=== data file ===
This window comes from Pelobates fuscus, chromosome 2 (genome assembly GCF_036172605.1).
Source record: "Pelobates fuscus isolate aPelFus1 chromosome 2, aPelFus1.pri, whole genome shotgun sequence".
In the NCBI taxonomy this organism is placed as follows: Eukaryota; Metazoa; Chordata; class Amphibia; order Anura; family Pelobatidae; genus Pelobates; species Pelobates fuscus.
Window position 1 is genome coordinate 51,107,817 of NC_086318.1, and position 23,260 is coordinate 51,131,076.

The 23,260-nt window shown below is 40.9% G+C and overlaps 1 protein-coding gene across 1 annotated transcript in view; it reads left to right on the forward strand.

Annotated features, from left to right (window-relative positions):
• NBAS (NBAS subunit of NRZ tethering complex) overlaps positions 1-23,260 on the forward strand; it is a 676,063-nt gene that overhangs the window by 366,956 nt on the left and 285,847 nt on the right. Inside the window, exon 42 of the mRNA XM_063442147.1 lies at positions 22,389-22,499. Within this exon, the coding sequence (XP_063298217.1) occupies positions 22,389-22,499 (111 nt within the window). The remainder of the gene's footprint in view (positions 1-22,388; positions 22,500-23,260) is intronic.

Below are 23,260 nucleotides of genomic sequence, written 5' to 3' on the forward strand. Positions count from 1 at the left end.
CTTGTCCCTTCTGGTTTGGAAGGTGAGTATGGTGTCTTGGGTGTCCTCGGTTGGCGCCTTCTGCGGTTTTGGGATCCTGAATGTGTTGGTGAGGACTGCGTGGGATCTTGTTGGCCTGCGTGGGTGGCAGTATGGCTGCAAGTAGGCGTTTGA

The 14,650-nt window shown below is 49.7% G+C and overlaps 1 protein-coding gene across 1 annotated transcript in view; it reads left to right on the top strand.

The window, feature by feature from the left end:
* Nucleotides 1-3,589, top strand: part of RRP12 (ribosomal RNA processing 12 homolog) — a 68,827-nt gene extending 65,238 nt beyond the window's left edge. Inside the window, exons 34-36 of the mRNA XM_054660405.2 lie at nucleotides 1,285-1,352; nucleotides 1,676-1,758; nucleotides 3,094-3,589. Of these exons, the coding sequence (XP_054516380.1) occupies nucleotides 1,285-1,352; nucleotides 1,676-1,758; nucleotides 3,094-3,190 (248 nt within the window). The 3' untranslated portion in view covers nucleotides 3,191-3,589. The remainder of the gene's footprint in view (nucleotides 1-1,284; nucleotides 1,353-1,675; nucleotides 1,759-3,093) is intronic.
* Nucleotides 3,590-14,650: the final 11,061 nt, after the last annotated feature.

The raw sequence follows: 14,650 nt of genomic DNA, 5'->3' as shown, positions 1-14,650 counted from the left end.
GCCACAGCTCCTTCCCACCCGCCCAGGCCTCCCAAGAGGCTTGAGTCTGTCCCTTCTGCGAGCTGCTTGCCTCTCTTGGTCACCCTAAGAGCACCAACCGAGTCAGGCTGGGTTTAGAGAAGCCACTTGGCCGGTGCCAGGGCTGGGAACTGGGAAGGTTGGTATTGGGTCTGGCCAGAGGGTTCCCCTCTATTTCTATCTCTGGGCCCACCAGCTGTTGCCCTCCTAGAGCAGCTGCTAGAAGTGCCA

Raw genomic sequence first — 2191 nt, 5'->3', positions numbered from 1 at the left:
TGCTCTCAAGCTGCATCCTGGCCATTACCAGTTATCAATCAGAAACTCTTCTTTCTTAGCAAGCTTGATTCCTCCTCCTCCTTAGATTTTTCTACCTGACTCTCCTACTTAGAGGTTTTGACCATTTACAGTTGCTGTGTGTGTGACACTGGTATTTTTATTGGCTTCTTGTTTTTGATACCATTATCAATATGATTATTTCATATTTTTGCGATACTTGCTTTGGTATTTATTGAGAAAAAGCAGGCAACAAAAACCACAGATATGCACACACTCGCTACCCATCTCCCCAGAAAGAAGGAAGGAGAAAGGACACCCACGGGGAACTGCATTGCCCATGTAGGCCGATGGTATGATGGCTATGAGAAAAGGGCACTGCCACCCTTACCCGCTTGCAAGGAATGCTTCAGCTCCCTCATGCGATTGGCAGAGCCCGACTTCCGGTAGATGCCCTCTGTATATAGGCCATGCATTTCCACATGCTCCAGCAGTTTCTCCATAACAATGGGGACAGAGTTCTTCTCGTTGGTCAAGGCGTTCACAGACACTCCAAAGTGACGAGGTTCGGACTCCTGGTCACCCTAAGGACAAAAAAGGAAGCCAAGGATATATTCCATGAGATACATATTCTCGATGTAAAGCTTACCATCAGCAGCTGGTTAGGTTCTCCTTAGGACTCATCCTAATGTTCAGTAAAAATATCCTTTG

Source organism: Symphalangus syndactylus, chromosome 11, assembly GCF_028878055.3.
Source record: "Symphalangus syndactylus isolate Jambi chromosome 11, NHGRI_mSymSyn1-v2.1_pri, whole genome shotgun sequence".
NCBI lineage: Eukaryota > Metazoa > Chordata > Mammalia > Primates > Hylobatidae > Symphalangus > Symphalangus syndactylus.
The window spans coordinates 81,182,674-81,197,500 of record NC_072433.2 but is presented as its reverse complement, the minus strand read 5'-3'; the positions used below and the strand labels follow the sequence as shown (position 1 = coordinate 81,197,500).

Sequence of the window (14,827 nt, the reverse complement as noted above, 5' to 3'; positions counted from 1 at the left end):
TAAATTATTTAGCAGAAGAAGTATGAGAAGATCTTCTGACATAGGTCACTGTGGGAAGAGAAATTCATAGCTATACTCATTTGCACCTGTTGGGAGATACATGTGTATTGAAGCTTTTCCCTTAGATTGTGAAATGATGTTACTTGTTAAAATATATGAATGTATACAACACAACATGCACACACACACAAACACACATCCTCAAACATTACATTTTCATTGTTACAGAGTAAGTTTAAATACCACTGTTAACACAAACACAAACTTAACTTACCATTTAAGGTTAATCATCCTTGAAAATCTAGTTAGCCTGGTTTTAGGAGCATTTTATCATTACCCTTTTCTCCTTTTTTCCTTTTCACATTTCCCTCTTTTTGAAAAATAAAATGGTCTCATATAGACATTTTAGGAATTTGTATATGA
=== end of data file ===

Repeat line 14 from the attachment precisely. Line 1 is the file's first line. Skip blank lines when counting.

The raw sequence follows: 14,650 nt of genomic DNA, 5'->3' as shown, positions 1-14,650 counted from the left end.